Frederick Conrad Osing Jr., a longtime Baltimore County public school educator and World War II veteran, died of heart failure July 4 at the Riderwood Village Retirement Center in Silver Spring. The former Ellicott City resident was 84.
Mr. Osing was born in Baltimore and raised on Calverton Heights Avenue. After graduating from City College in 1943, he enlisted in the Army and served with the Signal Corps in the Philippines.
At war's end, he returned to Baltimore and enrolled at Western Maryland College where he earned a bachelor's degree in English in 1948, and a master's degree in education from the Johns Hopkins University in 1953.
Mr. Osing began teaching English and social studies in 1948 at Johnnycake Junior High School in Westview, and was later promoted to department chair.
He spent the last three years of his career teaching at Catonsville High School, where he was also department chair.
"Fred was a most outstanding teacher, he was fair but demanded respect," said Polly Howard, a longtime friend who was chairman of the department of home economics at Johnnycake Junior High.
"He was a popular teacher and the students respected him and they learned. Also, you never saw any shenanigans in his classroom," said Mrs. Howard, who was co-chair with Mr. Osing of the school's social committee that planned schoolwide social functions.
"His classroom was formal but Fred's students were willing to learn. They kept their brains open and were very receptive. He loved his work," she said.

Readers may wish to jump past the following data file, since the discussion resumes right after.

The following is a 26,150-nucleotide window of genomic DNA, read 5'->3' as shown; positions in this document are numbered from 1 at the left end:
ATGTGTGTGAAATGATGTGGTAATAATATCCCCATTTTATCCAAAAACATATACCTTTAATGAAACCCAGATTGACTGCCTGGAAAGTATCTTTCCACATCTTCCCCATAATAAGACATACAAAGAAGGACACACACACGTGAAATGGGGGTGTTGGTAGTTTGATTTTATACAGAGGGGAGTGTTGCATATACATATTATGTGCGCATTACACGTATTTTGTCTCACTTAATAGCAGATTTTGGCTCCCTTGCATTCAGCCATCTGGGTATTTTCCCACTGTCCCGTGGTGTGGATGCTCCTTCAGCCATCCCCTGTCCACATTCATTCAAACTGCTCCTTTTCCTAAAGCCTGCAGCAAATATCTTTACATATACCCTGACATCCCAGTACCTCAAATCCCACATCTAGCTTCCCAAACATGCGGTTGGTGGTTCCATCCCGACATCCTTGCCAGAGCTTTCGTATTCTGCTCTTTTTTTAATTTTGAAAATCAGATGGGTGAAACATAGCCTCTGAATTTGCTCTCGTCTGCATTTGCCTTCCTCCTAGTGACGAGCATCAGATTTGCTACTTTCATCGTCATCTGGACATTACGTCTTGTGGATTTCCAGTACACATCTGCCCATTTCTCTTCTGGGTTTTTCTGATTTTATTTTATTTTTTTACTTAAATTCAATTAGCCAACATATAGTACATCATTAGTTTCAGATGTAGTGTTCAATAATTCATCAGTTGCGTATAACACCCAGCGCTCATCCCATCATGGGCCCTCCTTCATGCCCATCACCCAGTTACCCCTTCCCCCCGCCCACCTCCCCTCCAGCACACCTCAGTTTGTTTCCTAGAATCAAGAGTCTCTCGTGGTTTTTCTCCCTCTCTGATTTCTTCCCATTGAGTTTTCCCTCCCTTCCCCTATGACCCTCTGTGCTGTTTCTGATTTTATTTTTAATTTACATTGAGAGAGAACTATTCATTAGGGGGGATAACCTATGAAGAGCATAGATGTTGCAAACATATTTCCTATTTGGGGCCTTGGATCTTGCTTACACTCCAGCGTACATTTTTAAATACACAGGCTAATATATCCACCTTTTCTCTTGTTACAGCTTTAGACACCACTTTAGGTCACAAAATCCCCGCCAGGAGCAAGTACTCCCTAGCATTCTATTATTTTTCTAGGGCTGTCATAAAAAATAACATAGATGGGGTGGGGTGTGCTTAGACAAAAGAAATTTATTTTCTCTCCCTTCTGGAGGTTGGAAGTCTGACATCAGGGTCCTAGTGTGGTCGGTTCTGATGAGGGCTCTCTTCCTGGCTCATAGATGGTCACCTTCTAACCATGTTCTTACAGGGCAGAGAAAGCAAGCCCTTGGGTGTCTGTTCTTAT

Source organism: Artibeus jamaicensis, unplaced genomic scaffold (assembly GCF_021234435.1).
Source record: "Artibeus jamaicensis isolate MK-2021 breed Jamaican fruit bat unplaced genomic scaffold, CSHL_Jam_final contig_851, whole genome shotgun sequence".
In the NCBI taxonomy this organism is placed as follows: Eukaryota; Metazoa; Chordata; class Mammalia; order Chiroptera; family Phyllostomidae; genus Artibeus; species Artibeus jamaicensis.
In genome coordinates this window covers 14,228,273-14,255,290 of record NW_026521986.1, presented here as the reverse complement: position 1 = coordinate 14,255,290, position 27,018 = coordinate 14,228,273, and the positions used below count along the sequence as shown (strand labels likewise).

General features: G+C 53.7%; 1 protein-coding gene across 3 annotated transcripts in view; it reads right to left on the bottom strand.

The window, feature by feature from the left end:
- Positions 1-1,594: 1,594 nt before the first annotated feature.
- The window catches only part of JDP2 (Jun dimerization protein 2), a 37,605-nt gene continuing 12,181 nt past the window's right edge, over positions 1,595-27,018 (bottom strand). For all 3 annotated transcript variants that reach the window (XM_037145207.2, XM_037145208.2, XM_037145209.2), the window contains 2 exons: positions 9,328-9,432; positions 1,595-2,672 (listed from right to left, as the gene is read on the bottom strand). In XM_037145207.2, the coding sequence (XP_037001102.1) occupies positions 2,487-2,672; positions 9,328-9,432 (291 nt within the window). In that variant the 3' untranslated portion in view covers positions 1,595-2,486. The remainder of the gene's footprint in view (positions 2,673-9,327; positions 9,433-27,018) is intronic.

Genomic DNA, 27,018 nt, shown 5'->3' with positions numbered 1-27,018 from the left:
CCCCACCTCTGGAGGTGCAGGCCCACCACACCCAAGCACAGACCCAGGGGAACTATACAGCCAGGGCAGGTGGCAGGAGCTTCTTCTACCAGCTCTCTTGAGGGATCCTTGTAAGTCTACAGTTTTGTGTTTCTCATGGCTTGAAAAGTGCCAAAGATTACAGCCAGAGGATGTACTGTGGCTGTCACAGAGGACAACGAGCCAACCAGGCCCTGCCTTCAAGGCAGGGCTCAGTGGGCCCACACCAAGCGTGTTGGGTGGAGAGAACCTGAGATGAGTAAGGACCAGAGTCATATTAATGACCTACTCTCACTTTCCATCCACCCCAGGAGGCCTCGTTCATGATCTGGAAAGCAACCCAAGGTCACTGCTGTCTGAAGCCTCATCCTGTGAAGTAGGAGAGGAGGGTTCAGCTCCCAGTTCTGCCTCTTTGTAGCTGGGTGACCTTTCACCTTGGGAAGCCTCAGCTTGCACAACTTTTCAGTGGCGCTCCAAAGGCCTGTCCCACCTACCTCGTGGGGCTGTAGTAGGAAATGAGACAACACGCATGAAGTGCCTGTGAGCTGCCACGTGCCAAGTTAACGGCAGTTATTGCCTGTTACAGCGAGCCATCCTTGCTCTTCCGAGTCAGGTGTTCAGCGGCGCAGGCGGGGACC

Mr. Osing's daily routine was to arrive at school early and stay late.
"He was such a friendly man and if a student needed extra help, he was there to help them," Mrs. Howard recalled.
Michael P. Kennedy, an English and social studies teacher whose office was next door to Mr. Osing's at Johnnycake Junior High during the 1960s, was an old friend.
"Fred was a very fine department chair and teacher. And as an English teacher, he was a stickler on grammar," Mr. Kennedy said.
"He seemed very strait-laced to look at him, but Fred had a great sense of humor, was low-key and always had a lot going on," he said.
"I don't think his students quite knew what he was about until years later when they came back from college to thank him for what he had done for them, and then his popularity really soared," Mr. Kennedy said.
Mr. Osing retired in 1984.
"He was a kind and gentle man who loved English and grammar and would often times correct the newscaster or other grammar he would hear on TV," said a daughter, Carol Good of Ellicott City.
Mr. Osing, who moved to the retirement community four years ago, enjoyed playing the piano and was an accomplished painter of land and seascapes. He also liked playing bridge, traveling and attending concerts of the Baltimore Symphony Orchestra.
He was a member of First Evangelical Lutheran Church of America in Ellicott City, where a memorial service was held July 8.
Also surviving is his wife of 61 years, the former Marion Ottilie Beck, a retired math teacher; a son, George Osing of Ellicott City; two other daughters, Janet Weber of Arlington, Va., and Laura Robinson of Brattleboro, Vt.; a brother, Robert Osing of Ellicott City; 10 grandchildren; and a great-grandson.